On a warm January day last year in Jacksonville, North Carolina, a 27–year–old Marine wearing sharp blues and sporting a telltale buzzcut walked unsteadily down a carpeted hallway, his eyes fixed on a sign taped to a door at the far end. A physical therapist guided him. A few steps from the door, he staggered and lost his balance, listing toward the wall to his left. With the help of the therapist, he righted himself and kept going.
Staff Sergeant David Marino was performing a humbling routine designed to counteract the effects of traumatic brain injury (TBI)—impaired balance, coordination, and memory—which he sustained in two roadside bombings in Iraq. Around 20 percent of soldiers who have served in Iraq and Afghanistan suffer from TBI, and while there’s no treatment to reverse the initial brain damage, some have shown improvement after physical and occupational therapy. Yet the uncertain recovery process is not the only challenge Marino faces. Despite his injuries, he’s chosen to remain a Marine—and discovered just how hard so-called “wounded warriors” have to fight to remain in the Corps.
Marino signed up for duty when he was 17. It was an instinctive choice—his father fought on Guadalcanal during World War II and his brother was also a Marine. “I didn’t want to go to college, ” he says. “I wanted to be a warrior. ” Between 2004 and 2006, he served two tours in Iraq, leading men on patrols, escort missions, and “hard–hits”—raids to capture suspected bomb makers and resistance fighters.
In 2004, he was caught in two IED explosions, both outside the city of Iskandariyah. “I just remember waking up on the ground, shrapnel all around us,” Marino recalls. “About two days afterward I started feeling better. But you just feel like, you know, sick inside, discombobulated or whatever. Headache. Ears ringing for a couple of days.” But it didn’t occur to him to seek treatment. “Back then, if you weren’t physically bleeding, you didn’t go to medical. We would just try to be hard as nails, take care of your brother,” he explains. “Because if you missed a patrol, you were making someone else fill your position.”
One January day in 2005, Marino and a friend, Sergeant Jayton Patterson, were driving to their patrol base when an unseen enemy fired rockets at their vehicles. Patterson got out of his truck to inspect a bomb crater. “He was standing on three IEDs— improvised explosive devices. And, you know, they blew it on him,” Marino recalls. “It’s the worst pain I’ve ever felt in my life…. My body made sounds and weeps and cries that a grown man shouldn’t make.”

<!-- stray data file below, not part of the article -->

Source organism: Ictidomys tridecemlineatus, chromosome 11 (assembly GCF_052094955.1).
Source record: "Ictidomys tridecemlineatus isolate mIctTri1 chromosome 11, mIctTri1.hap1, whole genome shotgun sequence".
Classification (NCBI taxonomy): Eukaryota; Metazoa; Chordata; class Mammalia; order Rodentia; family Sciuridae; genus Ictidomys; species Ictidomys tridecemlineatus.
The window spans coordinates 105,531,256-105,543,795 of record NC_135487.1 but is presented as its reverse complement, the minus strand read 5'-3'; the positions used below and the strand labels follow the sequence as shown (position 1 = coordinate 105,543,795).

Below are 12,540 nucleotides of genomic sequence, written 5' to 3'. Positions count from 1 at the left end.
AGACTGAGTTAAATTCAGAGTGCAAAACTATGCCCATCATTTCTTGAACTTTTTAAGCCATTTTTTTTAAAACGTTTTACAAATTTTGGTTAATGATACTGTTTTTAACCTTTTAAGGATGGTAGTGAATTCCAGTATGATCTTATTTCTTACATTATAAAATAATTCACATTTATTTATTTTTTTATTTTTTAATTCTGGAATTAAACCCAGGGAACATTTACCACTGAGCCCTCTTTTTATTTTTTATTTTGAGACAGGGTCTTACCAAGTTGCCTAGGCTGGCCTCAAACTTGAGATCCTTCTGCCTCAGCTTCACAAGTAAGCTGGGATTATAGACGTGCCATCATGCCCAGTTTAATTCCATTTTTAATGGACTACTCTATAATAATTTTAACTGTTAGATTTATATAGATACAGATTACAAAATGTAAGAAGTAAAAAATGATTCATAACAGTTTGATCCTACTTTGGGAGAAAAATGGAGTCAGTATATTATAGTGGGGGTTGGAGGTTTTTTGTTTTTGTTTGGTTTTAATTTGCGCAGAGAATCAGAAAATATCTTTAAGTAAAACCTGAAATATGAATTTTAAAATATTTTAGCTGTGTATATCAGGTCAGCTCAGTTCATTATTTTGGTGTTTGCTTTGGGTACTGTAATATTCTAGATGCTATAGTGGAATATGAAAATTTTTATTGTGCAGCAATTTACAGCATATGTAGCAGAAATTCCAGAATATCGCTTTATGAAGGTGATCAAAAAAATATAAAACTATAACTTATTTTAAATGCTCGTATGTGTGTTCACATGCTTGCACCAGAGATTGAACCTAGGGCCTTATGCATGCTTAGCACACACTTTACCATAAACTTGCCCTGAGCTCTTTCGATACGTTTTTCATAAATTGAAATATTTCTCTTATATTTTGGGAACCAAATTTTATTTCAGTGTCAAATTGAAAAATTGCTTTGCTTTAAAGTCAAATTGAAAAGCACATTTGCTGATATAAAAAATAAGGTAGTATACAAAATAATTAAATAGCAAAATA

On Marino’s next deployment, in early 2006, his unit wound up in Anbar province, then the most violent region of Iraq. Marino led a platoon of 40 Marines and several Iraqi soldiers on dozens of missions. He saved lives—and took some. Commanders referred to him as a “Marine’s Marine,” one of the highest compliments in the Corps.
But by the time Marino returned home, he had acute pain from a severely damaged knee and back and was in no condition to resume the grueling training cycle of a combat Marine. He was placed on limited duty and given a desk job while he underwent treatment.
Then, more problems surfaced. “I started forgetting phone calls,” Marino said. “Having a conversation and then five minutes later I have no idea what we’re talking about.” He’d get irritated at anyone who pointed out his lapses—his men, his wife—which was out of character for the normally even-tempered staff sergeant.
Marino’s superiors found him a less demanding job as an assistant to his unit’s “family readiness officer,” a stateside Marine who serves as a link between deployed troops and their families. Only then did the full extent of his injuries surface. “It was overwhelming—the PTSD, the memories. I started drinking a lot,” Marino said. “Thoughts of suicide…I finally came forward and told the doctor what was going on.”